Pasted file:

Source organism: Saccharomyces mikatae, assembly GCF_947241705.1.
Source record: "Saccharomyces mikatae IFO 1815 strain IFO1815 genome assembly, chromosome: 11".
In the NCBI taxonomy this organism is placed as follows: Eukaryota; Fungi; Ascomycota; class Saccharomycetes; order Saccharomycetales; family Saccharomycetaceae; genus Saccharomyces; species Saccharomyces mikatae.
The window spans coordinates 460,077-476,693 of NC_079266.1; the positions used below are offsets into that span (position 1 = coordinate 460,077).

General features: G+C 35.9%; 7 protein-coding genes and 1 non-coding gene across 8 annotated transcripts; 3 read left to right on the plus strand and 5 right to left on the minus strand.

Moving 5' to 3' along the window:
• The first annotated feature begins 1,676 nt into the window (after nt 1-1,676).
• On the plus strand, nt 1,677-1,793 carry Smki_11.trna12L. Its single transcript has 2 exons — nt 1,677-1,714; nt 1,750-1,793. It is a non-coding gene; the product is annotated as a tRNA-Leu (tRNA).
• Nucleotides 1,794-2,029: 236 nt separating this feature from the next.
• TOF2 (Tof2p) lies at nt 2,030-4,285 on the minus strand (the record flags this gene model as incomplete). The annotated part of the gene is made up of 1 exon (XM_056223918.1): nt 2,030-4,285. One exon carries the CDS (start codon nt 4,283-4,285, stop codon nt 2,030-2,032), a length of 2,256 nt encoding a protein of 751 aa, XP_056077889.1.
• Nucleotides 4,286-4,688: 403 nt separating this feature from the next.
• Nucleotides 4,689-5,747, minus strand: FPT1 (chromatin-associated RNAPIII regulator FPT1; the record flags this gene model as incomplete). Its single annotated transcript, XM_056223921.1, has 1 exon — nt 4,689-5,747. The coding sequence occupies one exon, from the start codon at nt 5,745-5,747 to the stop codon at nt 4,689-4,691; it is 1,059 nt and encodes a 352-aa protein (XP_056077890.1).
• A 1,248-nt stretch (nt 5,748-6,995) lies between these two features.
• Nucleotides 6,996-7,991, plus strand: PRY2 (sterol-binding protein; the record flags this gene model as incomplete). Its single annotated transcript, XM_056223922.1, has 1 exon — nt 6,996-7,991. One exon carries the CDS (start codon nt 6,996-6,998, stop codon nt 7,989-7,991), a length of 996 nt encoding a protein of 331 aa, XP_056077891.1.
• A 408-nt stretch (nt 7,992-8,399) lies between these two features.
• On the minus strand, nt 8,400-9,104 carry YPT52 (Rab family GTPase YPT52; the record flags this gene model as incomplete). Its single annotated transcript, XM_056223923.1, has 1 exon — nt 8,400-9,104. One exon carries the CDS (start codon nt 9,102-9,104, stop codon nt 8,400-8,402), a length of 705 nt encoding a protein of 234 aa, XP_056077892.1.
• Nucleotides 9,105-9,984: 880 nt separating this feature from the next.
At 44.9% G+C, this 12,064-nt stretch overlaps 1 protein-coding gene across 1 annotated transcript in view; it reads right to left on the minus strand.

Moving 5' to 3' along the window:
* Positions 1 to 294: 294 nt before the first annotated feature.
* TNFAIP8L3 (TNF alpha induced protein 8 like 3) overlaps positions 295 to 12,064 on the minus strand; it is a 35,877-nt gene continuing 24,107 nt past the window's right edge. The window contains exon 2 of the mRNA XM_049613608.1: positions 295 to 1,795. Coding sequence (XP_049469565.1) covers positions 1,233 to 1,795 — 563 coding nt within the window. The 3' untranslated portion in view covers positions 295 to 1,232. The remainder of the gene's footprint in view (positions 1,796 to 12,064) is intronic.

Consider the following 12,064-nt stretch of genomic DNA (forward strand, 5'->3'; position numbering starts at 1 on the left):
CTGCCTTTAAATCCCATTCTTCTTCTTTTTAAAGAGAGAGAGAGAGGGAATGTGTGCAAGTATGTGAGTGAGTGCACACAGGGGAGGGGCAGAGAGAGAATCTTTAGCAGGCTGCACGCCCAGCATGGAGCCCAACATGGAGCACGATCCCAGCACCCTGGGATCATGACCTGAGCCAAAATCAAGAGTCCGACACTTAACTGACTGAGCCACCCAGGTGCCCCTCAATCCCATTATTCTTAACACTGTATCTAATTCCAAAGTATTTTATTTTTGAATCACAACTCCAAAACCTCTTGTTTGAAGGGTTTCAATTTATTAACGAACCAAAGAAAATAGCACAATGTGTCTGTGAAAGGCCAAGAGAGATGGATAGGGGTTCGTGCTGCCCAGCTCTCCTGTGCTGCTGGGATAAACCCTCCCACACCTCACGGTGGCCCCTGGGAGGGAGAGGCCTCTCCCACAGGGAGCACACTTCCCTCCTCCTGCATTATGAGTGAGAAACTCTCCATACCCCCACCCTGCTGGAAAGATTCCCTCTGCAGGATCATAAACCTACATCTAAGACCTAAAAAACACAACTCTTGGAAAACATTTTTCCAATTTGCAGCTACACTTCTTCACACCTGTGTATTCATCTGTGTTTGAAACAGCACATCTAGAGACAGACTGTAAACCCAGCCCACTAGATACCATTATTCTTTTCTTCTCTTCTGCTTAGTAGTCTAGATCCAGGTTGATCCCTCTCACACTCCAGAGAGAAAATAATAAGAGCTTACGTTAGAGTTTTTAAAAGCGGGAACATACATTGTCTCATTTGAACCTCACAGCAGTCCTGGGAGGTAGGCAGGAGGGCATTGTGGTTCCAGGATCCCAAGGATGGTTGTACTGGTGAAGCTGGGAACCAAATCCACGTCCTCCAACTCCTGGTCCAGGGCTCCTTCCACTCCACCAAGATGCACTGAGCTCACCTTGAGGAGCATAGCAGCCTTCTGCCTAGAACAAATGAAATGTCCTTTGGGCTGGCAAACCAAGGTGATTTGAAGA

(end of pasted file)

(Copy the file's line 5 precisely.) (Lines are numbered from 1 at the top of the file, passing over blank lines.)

General features: G+C 35.9%; 7 protein-coding genes and 1 non-coding gene across 8 annotated transcripts; 3 read left to right on the plus strand and 5 right to left on the minus strand.